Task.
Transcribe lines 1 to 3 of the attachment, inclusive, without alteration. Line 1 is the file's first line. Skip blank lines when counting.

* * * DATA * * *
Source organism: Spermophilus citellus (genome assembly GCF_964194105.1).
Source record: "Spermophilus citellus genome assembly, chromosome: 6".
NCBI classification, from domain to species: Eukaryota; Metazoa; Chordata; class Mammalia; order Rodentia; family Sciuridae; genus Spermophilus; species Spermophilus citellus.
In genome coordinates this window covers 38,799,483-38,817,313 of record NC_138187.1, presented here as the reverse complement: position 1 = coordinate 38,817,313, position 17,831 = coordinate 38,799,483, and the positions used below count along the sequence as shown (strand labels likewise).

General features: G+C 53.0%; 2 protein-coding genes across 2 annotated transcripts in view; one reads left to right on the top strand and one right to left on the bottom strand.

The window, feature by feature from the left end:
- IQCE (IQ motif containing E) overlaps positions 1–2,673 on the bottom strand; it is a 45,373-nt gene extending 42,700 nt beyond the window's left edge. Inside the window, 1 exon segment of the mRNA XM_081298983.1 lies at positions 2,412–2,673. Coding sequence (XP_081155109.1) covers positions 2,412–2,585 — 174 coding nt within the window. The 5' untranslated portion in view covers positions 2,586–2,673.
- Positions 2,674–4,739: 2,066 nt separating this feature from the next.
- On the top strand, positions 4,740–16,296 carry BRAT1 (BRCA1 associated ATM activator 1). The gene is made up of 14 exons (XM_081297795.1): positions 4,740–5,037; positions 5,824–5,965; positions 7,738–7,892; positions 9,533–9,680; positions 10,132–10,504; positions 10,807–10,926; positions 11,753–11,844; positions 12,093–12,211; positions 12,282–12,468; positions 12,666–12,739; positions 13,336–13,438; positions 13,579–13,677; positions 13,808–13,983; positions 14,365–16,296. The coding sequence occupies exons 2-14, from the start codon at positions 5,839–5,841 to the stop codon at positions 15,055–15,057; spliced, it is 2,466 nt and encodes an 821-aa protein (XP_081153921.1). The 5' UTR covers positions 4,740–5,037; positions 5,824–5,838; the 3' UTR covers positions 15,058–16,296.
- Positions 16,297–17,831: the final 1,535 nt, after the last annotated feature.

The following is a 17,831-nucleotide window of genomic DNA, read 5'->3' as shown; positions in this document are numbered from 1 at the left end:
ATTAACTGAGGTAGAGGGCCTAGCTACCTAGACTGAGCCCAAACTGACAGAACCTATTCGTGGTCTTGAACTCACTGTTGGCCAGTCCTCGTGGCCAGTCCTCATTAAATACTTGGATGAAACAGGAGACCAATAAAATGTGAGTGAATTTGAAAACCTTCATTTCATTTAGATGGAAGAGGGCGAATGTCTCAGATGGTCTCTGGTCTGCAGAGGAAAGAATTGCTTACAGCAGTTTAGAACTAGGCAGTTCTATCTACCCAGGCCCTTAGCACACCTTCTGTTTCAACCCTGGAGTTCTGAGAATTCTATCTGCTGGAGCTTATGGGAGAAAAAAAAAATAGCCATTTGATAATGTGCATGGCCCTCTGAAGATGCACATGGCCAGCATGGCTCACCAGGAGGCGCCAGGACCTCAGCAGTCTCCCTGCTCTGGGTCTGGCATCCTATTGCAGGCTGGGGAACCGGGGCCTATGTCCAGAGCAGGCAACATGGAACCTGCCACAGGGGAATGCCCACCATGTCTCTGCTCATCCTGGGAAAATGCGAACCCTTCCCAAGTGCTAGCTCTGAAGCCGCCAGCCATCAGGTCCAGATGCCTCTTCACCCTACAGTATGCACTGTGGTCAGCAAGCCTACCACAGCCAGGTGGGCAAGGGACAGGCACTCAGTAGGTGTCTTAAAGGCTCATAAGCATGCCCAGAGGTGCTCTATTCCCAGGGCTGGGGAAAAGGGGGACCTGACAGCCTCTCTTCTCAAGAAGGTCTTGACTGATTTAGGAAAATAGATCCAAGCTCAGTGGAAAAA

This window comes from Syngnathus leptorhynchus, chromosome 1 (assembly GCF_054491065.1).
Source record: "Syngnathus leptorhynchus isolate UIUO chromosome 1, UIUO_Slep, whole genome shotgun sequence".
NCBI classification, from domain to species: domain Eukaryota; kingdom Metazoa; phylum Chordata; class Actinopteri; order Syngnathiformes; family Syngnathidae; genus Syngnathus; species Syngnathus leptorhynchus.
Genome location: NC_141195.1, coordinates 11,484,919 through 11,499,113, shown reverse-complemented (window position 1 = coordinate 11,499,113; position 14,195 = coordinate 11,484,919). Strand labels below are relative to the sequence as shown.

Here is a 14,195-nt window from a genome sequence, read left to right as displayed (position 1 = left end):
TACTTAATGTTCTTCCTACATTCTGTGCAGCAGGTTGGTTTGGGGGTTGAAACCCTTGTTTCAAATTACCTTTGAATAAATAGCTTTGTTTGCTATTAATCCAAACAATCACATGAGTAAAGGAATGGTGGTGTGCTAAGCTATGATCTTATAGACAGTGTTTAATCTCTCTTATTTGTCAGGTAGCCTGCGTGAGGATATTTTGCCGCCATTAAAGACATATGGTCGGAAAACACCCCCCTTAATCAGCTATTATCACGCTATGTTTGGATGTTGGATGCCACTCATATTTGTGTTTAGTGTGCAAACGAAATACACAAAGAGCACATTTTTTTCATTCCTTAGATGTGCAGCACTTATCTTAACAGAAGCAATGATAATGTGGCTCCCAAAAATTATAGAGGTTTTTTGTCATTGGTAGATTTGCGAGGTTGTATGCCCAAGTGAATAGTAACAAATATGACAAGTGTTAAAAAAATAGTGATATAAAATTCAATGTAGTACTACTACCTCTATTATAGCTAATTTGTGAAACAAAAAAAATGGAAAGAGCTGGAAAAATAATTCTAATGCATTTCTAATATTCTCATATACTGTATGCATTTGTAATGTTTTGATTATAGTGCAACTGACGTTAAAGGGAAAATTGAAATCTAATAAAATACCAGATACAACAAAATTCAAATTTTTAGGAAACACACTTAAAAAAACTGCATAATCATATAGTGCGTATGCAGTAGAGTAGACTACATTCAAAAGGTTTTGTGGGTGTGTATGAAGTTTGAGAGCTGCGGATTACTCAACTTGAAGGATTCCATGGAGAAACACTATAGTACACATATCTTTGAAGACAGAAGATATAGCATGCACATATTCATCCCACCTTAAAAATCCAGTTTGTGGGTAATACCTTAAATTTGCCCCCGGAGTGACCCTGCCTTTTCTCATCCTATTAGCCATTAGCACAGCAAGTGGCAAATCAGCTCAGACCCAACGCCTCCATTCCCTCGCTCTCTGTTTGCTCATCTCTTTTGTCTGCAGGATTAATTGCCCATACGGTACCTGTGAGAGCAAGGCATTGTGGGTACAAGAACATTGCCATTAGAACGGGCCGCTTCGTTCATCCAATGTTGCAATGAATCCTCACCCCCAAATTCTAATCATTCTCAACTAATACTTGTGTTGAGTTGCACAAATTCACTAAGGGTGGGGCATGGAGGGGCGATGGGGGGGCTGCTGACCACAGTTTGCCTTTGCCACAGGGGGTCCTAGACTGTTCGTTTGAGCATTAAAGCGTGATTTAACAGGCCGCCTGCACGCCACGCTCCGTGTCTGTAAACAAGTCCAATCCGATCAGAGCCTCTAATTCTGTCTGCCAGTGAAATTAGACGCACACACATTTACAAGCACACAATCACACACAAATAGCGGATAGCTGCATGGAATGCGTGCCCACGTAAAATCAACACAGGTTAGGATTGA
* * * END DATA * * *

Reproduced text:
Source organism: Spermophilus citellus (genome assembly GCF_964194105.1).
Source record: "Spermophilus citellus genome assembly, chromosome: 6".
NCBI classification, from domain to species: Eukaryota; Metazoa; Chordata; class Mammalia; order Rodentia; family Sciuridae; genus Spermophilus; species Spermophilus citellus.